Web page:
“It is only with the heart that one can see rightly,” whispered the Fox to the Little Prince. “What is essential is invisible to the eye.”
While the Fox’s words may ring true for the vast abyss of life, they certainly did not apply to the production of which he was a part. In the Cal Poly Theatre and Dance Department’s production of “The Little Prince,” all the essentials were both present and highly visible as the cast and set came together to provide an experience that was, at once, thematically lavish and refreshingly straightforward.
These traits were expected, though, considering the source material. The story originally took the form of an enormously popular 1943 novella by the French activist and author Antoine de Saint-Exupéry, and it observes a crash-landed aviator and an otherworldly prince as they trade realizations about adulthood, empathy and friendship while stranded in an African desert. Each of these universal human struggles is reconciled by imaginative and even magical situations that are insightful, yet maintain childlike simplicity.
The struggle of adulthood served as the backbone of the story, and took on a multifaceted appearance. It was tackled far more deftly than fans of Peter Pan (of “I won’t grow up” fame) might hope. From beginning to end, the Little Prince (played by Miranda Ashland) and the Aviator (Jacob Corsaro) encountered representations of everything wrong with adults in the traditional sense.
In the opening scene, the Aviator recalls how adults in his life refused to understand his love for drawing. Later on, the Prince tells about the types of adults he met during his travels to other planets; a narrative played out with hilarity and absurdity by highly animated puppets. There’s the conceited man who wishes nothing more than to be admired; the businessman who’s too busy doing “important things” like counting his money and coming up with ways to make more, to appreciate the stars he claims to own; the geographer who is so set on his pretentious job title that he refuses to go out and discover the things he ought to be mapping.
The Prince seeks authenticity and innate value in an innocent, but persistent fashion, and Ashland portrayed the character perfectly by maintaining a look of youthful wonder when delivering her lines assertively.
“I play a lot of kid roles, but this was a lot different from your annoying, bratty 10-year-old kid,” Ashland said. “(The Prince) has all this wisdom and knowledge, but he’s very curious so I really had to balance that.”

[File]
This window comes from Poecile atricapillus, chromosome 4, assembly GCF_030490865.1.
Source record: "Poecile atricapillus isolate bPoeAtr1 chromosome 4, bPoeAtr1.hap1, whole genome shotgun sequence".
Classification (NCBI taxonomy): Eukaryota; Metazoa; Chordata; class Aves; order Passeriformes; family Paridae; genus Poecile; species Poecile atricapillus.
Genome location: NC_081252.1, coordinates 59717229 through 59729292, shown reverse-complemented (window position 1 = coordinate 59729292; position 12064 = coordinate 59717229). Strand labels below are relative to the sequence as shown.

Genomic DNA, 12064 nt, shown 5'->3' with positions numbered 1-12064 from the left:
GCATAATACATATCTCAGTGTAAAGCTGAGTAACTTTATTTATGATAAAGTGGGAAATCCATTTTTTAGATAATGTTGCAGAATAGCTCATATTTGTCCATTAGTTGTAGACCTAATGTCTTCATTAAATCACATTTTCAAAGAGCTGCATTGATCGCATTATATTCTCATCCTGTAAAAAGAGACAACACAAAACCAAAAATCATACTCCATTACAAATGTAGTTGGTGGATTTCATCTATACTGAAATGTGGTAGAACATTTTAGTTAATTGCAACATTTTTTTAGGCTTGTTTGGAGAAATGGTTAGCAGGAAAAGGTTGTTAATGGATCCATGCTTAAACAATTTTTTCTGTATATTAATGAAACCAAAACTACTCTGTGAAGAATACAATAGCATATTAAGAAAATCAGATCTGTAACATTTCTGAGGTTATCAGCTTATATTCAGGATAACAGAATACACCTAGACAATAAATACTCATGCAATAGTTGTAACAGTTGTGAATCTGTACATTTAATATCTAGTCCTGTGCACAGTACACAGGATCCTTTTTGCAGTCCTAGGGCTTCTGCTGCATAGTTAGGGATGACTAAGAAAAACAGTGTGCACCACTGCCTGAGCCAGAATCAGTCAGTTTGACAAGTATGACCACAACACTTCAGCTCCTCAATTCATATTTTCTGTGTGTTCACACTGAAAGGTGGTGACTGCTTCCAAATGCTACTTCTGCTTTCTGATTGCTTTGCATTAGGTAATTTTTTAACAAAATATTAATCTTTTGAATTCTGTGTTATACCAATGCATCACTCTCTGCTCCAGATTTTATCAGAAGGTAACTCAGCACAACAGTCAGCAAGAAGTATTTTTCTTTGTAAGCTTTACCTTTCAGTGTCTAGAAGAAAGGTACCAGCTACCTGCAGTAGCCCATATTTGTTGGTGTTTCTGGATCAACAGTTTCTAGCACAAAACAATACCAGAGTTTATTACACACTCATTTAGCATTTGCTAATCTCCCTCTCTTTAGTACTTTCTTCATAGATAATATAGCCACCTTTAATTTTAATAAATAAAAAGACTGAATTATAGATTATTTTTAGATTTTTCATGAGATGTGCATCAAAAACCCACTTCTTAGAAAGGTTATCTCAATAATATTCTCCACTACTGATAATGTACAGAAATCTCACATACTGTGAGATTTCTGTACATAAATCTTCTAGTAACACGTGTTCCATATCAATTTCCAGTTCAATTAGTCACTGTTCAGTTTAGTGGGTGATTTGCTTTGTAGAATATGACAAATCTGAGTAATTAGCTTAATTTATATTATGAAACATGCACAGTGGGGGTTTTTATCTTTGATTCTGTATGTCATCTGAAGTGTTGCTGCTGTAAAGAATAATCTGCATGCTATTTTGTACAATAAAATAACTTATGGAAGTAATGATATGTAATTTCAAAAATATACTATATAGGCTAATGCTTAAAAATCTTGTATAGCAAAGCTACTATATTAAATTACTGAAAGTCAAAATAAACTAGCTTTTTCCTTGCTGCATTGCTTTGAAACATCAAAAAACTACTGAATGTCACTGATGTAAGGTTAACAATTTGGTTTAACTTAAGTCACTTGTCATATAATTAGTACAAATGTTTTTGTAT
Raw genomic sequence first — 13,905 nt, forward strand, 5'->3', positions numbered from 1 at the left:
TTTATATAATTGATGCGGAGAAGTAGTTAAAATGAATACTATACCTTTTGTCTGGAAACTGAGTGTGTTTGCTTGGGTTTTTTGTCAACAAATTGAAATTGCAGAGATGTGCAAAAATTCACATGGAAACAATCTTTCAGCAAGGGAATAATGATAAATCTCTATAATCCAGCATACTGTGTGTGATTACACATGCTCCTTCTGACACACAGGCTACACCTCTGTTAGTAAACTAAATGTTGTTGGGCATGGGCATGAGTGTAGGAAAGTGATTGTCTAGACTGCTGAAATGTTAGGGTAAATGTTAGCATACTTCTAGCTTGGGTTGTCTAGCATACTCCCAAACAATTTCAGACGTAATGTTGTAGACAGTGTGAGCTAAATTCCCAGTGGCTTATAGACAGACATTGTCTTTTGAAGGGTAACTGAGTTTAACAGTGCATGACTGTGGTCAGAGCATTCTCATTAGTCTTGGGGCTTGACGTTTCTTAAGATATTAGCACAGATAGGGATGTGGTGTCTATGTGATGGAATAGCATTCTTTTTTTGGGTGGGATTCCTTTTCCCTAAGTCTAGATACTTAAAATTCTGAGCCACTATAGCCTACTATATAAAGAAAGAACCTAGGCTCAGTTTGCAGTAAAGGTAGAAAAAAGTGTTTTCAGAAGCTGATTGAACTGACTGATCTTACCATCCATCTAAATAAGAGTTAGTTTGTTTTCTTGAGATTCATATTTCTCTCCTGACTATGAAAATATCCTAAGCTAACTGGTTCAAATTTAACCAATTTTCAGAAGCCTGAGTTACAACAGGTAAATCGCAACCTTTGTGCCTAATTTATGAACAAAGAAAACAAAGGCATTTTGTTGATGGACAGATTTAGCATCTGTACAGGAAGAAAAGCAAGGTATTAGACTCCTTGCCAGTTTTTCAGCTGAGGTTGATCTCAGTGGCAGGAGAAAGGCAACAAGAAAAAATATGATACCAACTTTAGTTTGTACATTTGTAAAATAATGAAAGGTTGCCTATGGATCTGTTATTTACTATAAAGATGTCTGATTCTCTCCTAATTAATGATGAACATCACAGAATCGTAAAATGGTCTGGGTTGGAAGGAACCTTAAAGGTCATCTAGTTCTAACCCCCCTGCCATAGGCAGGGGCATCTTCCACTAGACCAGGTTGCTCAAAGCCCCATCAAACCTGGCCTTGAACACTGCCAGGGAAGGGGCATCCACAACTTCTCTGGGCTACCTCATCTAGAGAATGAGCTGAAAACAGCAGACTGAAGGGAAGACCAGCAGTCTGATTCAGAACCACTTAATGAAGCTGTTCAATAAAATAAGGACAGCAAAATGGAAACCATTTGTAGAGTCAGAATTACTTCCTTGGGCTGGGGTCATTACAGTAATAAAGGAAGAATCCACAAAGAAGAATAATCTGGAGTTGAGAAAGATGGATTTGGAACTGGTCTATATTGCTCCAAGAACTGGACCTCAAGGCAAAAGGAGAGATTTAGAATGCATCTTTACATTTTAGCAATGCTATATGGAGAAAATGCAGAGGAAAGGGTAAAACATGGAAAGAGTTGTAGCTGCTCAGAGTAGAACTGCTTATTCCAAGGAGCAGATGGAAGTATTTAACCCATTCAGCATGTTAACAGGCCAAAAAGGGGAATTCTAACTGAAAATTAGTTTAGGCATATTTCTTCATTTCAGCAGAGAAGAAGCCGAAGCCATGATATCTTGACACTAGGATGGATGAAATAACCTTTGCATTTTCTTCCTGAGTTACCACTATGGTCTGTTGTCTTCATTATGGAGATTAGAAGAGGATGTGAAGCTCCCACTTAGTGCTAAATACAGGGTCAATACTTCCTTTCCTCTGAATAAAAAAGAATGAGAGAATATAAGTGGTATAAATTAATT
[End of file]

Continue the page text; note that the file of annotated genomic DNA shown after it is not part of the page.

That personality set the stage, so to speak, for an unbelievably adorable encounter with the top-hat-sporting Fox — a heartwarming character who wishes deeply to be tamed so that he can be understood and loved. “Aw”s and “oh em gee that was so cute”s echoed around Alex and Faye Spanos Theatre.
There was rarely time for reactions of this sort to last long, because “The Little Prince” zipped through time and space at an almost dizzying speed. The set design managed to match the pace of the story with its mostly stationary, spacey backdrop, exposed functional gears and human setpieces.
“There’s the celestial feel and the sense of the gears and how people are interconnected even if they’re from different planets,” said technical and lighting director Clint Bryson. “(I) had this blank canvas and got to paint pictures and ideas on top of it.”
Normally, having actors embody trees or wind appears slightly comical and elementary, but here it worked seamlessly, allowing the human characters to reach new destinations with ease.
The focal point of the set was a round projection screen that displayed what the Aviator drew on his notepad in real time. It hovered above the actors like a high-definition thought bubble, and truly highlighted the show’s emphasis on the value of imagination. The Aviator returned to his childhood thought process with the help of the Prince to access the beauty the world has to offer.
Beauty is fleeting, however. Memories of the things and people we love will eventually be all we have. That’s OK, according to the Little Prince in his tearful farewell to the Aviator.
The Prince quotes the Fox when he concedes, “It runs the risk of weeping a little.”
That’s how we know it was all worthwhile.